September 22, 2014

Untangling “which” and “that”

One of the things I learned in my 10 years of teaching grammar to undergraduates is that “it” is torture.

  • For anyone paying attention that “it” is a lovely little nightmare known as an unclear pronoun reference. Am I saying that teaching grammar is torture or that learning grammar is torture? I left it confusing for effect, and because on any given day, it’s up for grabs.

While, it is true that occasionally  teaching is not fun, what I am referring to with that pronoun is learning grammar. Learning grammar, especially if you are doing it when you are older than middle school, is largely misery. And one of the primary sources for that misery is the ever-changing and oft loosely applied rules for certain elements of a sentence. One such monster? The relative pronoun.

  • If you don’t know what a relative pronoun is, stop here and go study.

Okay. Back to the point: Relative pronouns offer people struggling with grammar a special little brand of torture. At the top of the misery pyramid is trying to determine whether to use “who” or “whom,” but a close second is the confusion between “which” and “that.” Now, The Tongue Untied is willing to acknowledge that for, oh let’s say a half a millennium, people have used the two interchangeably, but we are not willing to admit that they are right.

We have rules here, and the one governing the use of “which” and “that” is as follows: Use “that” for introducing restrictive clauses and “which” for introducing non-restrictive clauses.

ARGH! Another grammar term. If you don’t know what a clause is, learn it here, but for the sake of moving this along, here’s a short primer. A clause has a subject and a verb.

The clauses using relative pronouns (i.e. who, whom, that, which) are dependent clauses. They need another clauses (usually an independent clause) to function. And the relative pronoun in the dependent clause is referring to a noun in the independent clause.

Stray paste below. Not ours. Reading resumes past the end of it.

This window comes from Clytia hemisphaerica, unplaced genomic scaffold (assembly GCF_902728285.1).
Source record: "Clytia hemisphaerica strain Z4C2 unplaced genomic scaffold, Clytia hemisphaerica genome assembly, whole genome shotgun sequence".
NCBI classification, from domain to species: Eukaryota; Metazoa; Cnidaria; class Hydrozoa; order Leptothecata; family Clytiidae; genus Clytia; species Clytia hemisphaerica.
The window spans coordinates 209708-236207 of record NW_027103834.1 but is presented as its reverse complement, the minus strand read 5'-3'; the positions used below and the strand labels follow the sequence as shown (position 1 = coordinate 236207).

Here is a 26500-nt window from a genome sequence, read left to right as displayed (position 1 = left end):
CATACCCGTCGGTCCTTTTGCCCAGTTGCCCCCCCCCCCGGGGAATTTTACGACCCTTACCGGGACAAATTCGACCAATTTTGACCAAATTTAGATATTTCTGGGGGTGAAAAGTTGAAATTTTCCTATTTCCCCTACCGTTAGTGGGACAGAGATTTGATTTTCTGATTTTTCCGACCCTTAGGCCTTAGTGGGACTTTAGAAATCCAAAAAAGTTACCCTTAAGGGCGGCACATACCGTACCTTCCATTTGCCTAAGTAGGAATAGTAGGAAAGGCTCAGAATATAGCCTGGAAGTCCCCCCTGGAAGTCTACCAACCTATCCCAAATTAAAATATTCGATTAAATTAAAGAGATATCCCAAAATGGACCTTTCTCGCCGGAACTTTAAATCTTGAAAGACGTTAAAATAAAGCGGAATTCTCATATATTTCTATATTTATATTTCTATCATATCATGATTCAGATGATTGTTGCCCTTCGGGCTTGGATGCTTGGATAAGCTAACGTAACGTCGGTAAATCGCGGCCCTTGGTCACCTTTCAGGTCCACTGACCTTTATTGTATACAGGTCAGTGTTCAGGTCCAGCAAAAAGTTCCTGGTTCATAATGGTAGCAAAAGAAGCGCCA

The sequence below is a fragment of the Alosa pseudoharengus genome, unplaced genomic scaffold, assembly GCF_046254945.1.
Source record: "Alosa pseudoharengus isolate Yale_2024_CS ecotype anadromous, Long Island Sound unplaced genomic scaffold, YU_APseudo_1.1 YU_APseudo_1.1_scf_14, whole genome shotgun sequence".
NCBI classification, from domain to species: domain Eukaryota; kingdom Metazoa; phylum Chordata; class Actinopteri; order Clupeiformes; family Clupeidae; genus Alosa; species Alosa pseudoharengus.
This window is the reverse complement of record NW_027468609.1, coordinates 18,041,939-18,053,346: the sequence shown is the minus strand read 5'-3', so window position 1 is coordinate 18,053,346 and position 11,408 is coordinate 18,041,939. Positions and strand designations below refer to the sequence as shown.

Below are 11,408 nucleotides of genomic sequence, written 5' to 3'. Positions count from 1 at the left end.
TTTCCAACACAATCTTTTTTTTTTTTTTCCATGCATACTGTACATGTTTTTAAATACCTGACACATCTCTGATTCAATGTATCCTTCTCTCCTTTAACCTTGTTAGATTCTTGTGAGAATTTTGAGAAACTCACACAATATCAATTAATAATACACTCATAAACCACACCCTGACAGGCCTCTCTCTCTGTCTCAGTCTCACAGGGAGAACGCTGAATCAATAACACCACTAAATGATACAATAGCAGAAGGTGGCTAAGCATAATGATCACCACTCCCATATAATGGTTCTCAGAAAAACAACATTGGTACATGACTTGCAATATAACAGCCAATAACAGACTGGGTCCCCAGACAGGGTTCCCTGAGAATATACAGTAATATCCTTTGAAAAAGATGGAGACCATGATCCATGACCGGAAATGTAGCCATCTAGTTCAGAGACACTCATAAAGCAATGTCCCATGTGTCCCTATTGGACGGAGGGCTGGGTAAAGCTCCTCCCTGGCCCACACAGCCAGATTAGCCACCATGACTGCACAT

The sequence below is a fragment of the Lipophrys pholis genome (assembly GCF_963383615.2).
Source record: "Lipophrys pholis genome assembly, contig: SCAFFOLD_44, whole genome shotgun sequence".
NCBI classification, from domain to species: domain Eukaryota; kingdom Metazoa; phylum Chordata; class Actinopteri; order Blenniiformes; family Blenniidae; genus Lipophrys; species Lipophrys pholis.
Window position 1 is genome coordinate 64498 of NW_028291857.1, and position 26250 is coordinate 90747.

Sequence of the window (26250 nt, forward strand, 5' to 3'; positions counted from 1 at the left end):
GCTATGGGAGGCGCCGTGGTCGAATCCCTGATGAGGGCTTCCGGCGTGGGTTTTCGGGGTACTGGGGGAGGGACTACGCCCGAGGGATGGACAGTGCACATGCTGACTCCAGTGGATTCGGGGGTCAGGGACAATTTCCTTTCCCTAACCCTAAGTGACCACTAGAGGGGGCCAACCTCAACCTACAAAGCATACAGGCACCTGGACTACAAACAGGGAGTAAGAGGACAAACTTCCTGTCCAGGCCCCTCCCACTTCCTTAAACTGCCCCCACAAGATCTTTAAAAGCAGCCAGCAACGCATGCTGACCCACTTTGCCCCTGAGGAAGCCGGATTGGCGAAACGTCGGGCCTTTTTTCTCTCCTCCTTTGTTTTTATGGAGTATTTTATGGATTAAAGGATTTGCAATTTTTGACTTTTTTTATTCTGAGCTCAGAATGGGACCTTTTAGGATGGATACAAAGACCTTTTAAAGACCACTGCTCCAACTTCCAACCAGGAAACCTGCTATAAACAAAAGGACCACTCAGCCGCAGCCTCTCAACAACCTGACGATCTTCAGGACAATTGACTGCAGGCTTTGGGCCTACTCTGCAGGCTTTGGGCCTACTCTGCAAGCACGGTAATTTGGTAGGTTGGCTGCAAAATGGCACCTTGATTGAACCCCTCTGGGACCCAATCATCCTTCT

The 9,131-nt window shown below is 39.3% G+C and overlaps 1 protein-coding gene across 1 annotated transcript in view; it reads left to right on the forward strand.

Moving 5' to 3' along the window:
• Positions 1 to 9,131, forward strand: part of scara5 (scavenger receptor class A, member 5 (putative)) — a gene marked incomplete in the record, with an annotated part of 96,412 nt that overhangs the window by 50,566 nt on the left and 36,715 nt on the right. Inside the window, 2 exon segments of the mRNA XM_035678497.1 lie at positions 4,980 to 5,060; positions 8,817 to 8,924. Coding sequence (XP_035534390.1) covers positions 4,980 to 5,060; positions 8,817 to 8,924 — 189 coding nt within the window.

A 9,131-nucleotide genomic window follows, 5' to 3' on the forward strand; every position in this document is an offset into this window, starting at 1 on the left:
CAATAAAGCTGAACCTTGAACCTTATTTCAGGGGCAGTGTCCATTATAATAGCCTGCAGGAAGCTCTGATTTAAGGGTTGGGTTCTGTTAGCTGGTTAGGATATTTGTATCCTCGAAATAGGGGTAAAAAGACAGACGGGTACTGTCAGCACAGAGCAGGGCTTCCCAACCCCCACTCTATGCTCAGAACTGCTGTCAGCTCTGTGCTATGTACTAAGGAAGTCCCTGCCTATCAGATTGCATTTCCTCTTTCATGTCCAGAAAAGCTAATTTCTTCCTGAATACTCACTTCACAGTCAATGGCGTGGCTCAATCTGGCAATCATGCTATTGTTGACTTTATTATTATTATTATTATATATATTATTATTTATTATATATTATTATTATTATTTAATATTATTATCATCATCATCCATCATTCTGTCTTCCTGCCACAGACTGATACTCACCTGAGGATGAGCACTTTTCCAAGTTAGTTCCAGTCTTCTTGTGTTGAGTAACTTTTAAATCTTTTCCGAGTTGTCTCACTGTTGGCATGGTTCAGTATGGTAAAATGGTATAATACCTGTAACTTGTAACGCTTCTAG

• The man whom they arrested was innocent. “whom” relates to (see how we get “relative”?) the “man.”

Okay. When the information in that dependent clause is essential (restrictive) to the meaning of the sentence (and we are not talking about people) then we use “that.”

  • The hot dog that Ethan ate was spoiled. (we need that next clause to know just exactly what hot dog we are talking about.)

When the information in the dependent clause is not essential (non-restrictive) to the meaning of the sentence (and we are not talking about people), then we use “which.”

  • Your new haircut, which is the best one you have had in years, makes you look like a movie star.

Learn the rule and you have averted yet another grammar disaster. Fail to and you have missed an opportunity to feel superior. ;)

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Comments

  1. Ööööööoooh, so that’s how it works! Restricted claws, indeed. I prefer unrestricted freedom but not in grammar! God Bless The Tongue Untied (no tongue in cheek there).

  2. Microsoft Word’s grammar checker can even help. It knows that “which” belongs with a non-restrictive element and that non-restrictive clauses should be confined by commas.

    So the program attempts to correct sentences using commas with which and no commas with that. It’s sort of helpful. But you still need a working knowledge of whether the clause you are using is or is not restrictive! Study up. :-)

  3. The Dude says:

    ‘Now, The Tongue Untied is willing to acknowledge that for, oh let’s say a half a millennium, people have used the two interchangeably, but we are not willing to admit that they are right.’

    Please enlighten me, I’m confused. If, given the abundant evidence of native speakers from lords to labourers using both ‘which’ and ‘that’ in restrictive relative clauses (and just ‘which’ in non-restrictive clauses) over several centuries, you still are not willing to admit they are ‘right’, then could you please explain what grounds you have for not doing so?
    I thought it might be to maintain the distinction between restrictive and non-restrictive relative clauses,but of course they can be easily told apart anyway: in speech,the two types of clause have differing intonation patterns and there is a slight pause before the non-restrictive clause; in writing,a comma is placed before a non-restrictive clause.So there’s certainly no additional requirement to distinguish between the two clauses.I’m sure you’re not asking people to follow an invented rule just for the sake of it, so why is it necessary?

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